President Obama will propose in his State of the Union speech bold tax increases on the wealthy. Those tax increase proposals will be dead on arrival in Congress where Republicans now control both houses by significant majorities. But if enacted, those tax increases would address at least two of the many reasons why the tax system is perceived as rigged in favor of the rich.
In a fair tax system, shouldn’t two taxpayers with equal incomes be taxed equally? But that’s not the case in the U.S. tax system where income from capital is taxed at lower rates than income from labor. Taxpayers in the highest income brackets gain the most benefit from this distinction. The top rate on ordinary income is 39.6%. But the top rate for income from capital is generally 20%. And taxpayers in the highest income tax brackets have a disproportionately large share of the nation’s income from capital. This explains why billionaire Warren Buffet pays a lower tax rate on his large income than his secretary pays on her modest secretarial income. It also explains why 2012 presidential candidate Mitt Romney reported paying only 15% tax (then the top capital gains rate) on his large income earned from managing investments, although many middle-income taxpayers pay a higher rate on their earned income from labor.
President Obama is not so radical as to propose taxing income from capital and from labor at the same rates, which is what President Reagan actually did in 1986 when the top rate for both was set at 28% in what is widely considered to have been the high-water mark for tax reform in America. Instead President Obama proposes merely to narrow the gap between the tax rates for ordinary income and capital gains by raising the top rate on capital gains to 28%, while leaving the top rate on earned income from labor at 39.6%. This change would increase taxes on the wealthiest taxpayers who receive most of their income from capital, like Warren Buffet and Mitt Romney.
President Obama would also like to eliminate the tax-free treatment of gain on property passed from a decedent to the decedent’s heirs. Normally, if a taxpayer buys something for $1,000 and sells it later for $100,000, that taxpayer would have to pay tax on the gain of $99,000. But the law provides that if that appreciated property is not sold during taxpayer’s life, but instead is inherited by heirs after taxpayer’s death, then the gain disappears untaxed and the heirs hold the property as if they bought it for fair market value at the decedent’s death.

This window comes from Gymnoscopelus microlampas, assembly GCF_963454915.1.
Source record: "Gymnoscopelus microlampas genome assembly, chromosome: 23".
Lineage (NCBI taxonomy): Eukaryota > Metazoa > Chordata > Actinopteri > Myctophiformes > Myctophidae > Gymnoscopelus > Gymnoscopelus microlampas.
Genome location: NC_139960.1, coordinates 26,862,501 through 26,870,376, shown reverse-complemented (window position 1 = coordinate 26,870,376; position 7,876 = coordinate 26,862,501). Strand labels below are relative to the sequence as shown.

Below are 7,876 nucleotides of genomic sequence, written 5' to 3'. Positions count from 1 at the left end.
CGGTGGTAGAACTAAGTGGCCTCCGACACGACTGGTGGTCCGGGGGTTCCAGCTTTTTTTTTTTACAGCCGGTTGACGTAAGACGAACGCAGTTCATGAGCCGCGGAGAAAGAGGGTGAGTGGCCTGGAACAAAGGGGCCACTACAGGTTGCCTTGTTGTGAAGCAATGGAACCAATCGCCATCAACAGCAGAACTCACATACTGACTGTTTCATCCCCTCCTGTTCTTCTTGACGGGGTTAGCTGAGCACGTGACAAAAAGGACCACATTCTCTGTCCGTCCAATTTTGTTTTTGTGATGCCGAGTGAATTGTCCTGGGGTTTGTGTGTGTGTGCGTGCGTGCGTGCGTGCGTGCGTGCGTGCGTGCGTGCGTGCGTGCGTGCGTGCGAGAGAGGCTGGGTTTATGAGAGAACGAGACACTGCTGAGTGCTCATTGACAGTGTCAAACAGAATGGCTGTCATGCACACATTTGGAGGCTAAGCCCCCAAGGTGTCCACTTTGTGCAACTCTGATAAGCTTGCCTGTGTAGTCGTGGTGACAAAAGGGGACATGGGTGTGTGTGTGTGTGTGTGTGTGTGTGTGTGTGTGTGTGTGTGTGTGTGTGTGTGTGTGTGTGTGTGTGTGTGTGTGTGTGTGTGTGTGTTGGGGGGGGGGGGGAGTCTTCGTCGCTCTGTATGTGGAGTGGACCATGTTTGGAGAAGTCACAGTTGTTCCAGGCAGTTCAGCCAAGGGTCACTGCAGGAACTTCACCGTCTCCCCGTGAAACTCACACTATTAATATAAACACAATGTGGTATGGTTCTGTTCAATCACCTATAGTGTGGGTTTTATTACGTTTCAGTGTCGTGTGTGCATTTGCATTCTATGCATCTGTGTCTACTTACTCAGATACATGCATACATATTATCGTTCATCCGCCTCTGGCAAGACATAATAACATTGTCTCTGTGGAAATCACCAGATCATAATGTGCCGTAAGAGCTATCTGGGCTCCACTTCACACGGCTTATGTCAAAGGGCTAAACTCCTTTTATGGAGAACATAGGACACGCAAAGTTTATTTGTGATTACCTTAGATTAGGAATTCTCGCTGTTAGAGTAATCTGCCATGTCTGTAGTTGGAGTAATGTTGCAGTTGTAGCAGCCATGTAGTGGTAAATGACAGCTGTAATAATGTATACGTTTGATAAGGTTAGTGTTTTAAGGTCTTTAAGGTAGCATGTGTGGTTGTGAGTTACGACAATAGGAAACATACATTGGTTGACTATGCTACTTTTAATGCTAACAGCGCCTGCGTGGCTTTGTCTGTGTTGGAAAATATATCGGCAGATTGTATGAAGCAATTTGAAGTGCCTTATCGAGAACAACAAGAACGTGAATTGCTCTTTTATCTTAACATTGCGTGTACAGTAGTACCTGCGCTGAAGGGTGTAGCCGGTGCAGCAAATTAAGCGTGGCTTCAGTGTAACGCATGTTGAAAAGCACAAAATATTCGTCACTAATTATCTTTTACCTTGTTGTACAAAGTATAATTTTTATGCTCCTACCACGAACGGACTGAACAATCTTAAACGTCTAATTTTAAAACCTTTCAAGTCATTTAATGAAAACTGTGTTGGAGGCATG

Which decedents and families benefit the most from the tax-free treatment of gains in property held at death? Obviously those with the most appreciated property which they can afford to hold until death, i.e., the rich, who don’t have to sell assets to pay for medical expenses, vacations, or their children’s educations. President Obama thinks that all unrealized gains above a certain limit in a decedent’s property, should be taxed at death just as if it had been sold during life.
President Obama would like to use the considerable tax revenue that would be raised by his proposals to help lower- and middle-income Americans who have been suffering from stagnant wages and job insecurity even as the stock market has been hitting record highs widening the economic inequality between those who have big investments in the stock market and those who don’t.
President Obama won’t do what would actually help lower- and middle-income American workers, enforce existing immigration law to limit, as Congress intended, the number of legal immigrants entering the work force each year to compete with American workers for jobs and wages. Instead President Obama is acting unilaterally to grant deferred action by executive order which will allow millions of illegal aliens to obtain work authorization and compete with American workers for jobs and wages, while putting increased demands on our struggling public schools, health care system, and infrastructure.
And by proposing the expansion of such incentives as the refundable earned income tax credit and child tax credit, the President is making it more profitable for work authorized illegal aliens to tap into the U.S. treasury, obtaining refundable tax credits.
While President Obama proposes increasing taxes on the rich, his policies also benefit the rich by helping them to keep American wages down and corporate and business profits up.